I'm happy to hear some of you would consider hiring a nanny wanted to bring her baby to work with her.
Regarding some issues I would always treat the children the same and I'm sure my child would probably come second a lot of the time. Also if my child is ill I would leave them at home with his father or with is grandmother as I wouldn't think it was fair to bring him anyway.
I would also go along with the routine of the family I was working for and my child would just have to fit in! I would do things that we wanted to do on the weekend.

Also regarding pay I definitely think it's fair to take a pay reduction but I'm not sure I would work for 50% as that wouldn't meet the minimum wage and the family would be calling all the shots so it's not really a nanny share where everything is 50/50.

Hanuman Sat 04-Nov-17 14:41:05

I would only consider it for a significant discount. Basically, it removes a lot of the point of a nanny for me.

I would be much more likely to consider it for after school/holiday care.

han1001 Sat 04-Nov-17 15:49:40

I used to nanny with my own child who was under 2 and was getting paid £10 per hour and had lots of job offers too. I left cause I found it hard looking after mine and the other people's kids.

Amz27 Sat 04-Nov-17 20:50:25

Glad to hear you got jobs han it gives me hope! smile

hiyasminitsme Sun 05-Nov-17 13:37:28

Consensus on here is usually a quarter to a third discount. Search NWOC to find old threads

hiyasminitsme Sun 05-Nov-17 13:37:38

Consensus on here is usually a quarter to a third discount. Search NWOC to find old threads

TheOctagonHouse Mon 06-Nov-17 16:54:55

Re the discount - it could not go below minimum wage

yasmin05 Tue 07-Nov-17 08:44:57

I think the bottom line here is whether you are able to provide full attention to the child as a nanny. It obviously would be a no, so you gotta convince me how you do it and a discount could be a great start.

LonnyVonnyWilsonFrickett Tue 07-Nov-17 08:50:39

I think you'd need to try really hard to convince me you were different to a childminder (I get that nannies work in the client's home, but still...) if you expected me to pay more than a childminder's rate.

fucksakefay Tue 07-Nov-17 08:54:38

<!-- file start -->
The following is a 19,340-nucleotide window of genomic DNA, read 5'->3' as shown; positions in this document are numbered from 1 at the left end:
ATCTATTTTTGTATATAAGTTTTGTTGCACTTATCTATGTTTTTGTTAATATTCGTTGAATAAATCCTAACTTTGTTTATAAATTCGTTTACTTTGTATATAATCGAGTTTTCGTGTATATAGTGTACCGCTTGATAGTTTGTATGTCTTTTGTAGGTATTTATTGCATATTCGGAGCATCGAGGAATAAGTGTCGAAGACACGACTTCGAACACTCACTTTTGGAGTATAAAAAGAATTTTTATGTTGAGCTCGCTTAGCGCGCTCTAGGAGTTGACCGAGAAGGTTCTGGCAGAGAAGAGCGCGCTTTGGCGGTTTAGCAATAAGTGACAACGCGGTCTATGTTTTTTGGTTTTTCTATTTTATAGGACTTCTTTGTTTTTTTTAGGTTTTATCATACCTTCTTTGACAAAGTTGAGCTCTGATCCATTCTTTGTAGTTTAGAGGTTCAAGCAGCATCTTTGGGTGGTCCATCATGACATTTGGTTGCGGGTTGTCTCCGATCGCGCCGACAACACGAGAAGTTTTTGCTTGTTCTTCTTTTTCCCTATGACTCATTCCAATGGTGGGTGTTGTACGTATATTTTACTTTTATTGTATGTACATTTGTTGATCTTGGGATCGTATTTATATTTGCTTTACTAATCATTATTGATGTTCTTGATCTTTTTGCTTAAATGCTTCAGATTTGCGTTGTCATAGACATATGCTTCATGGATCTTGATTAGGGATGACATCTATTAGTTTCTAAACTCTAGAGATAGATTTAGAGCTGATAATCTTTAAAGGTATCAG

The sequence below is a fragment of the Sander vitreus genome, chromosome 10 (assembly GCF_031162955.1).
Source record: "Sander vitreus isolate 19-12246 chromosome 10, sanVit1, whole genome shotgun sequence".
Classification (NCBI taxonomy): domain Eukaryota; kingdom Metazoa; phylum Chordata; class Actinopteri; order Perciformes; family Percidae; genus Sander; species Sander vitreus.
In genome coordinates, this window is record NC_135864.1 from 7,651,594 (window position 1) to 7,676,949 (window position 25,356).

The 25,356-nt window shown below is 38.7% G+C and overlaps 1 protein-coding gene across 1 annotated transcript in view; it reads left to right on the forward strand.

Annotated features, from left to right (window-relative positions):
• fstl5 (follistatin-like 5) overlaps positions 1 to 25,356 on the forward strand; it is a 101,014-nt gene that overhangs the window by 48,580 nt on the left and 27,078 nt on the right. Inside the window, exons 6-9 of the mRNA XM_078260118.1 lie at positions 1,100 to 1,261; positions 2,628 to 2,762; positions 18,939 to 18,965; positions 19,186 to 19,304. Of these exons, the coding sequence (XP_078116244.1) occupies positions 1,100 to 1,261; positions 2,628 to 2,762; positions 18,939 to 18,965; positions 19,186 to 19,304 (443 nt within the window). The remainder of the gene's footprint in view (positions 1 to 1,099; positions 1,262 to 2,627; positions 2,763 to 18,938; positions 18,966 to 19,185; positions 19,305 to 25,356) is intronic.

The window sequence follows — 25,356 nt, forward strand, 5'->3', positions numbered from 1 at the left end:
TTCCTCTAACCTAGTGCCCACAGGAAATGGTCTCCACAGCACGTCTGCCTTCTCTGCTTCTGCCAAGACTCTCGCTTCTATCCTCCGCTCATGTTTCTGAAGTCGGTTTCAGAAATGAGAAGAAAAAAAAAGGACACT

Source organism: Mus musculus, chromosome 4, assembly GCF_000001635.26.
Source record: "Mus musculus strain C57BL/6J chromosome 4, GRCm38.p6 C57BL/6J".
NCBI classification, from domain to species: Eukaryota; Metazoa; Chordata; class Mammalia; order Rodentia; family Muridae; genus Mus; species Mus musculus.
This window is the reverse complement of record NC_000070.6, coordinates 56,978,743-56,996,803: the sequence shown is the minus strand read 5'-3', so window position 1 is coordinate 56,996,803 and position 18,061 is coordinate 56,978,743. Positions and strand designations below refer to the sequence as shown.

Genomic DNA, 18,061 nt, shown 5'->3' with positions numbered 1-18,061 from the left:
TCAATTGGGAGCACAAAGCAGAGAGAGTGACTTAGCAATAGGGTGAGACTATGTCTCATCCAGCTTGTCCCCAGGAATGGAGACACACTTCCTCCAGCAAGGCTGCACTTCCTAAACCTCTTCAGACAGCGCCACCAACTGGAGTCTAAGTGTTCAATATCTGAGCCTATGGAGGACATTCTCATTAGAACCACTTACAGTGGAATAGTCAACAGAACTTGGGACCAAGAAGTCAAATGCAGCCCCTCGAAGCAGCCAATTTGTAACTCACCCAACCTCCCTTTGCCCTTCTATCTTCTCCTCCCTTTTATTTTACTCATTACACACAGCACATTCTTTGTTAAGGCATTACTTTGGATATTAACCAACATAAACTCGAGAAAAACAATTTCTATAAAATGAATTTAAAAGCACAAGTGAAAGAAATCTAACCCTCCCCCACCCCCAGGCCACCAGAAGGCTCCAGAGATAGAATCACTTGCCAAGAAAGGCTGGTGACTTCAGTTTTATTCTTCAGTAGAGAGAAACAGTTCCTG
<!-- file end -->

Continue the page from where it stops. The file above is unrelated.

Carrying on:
Before school and after school nanny might work as these are difficult roles to fills. However that might not pay you enough for what you need

MaverickSnoopy Tue 07-Nov-17 08:57:01

I would employ you but at a large discount. I'm fairly laid back but with the best will in the world your attention would be split which would bring you into childminder territory. Have you thought about becoming a childminder? The demand is so high in my area.....I'm actually considering it myself for this reason alone and I've never worked with children.

Ttbb Tue 07-Nov-17 08:59:34

No. The point of hiring a nanny would be that my children get undivided attention so I wouldn't consider it. I think your employer may have posted on here about this.

RavingRoo Tue 07-Nov-17 09:02:51

I personally wouldn’t employ you even at a 50 percent discount. The whole point of having a nanny is that your child has personalized one on one care (or one on two care for siblings). It’s just not possible to offer that kind of service when you will be looking after your child too. What happens if you got a 4 yo client? How would you balance the demands of a 6 month old vs a 4 yo? It’s just not tenable.

Can you become a registered childminder instead and open your house up to more than one other child?

diamondmoon Tue 07-Nov-17 09:03:22

I was given a nanny job when my dd was 6 months and bosses child was 6 months. My boss wanted her child to have company and somebody to grow up with.
She supplied food nappies high chair toys
I brought double buggy and left my travel cot in spare room.
It worked pretty well I was paid a bit less each day. I had my car so went out a lot.
Had to leave when it was time to start school as I wasn't in the same area.
When he was sick I would still look after him and occasionally would stay home if my dd sick. Often they had sickness at same time so ok to be together.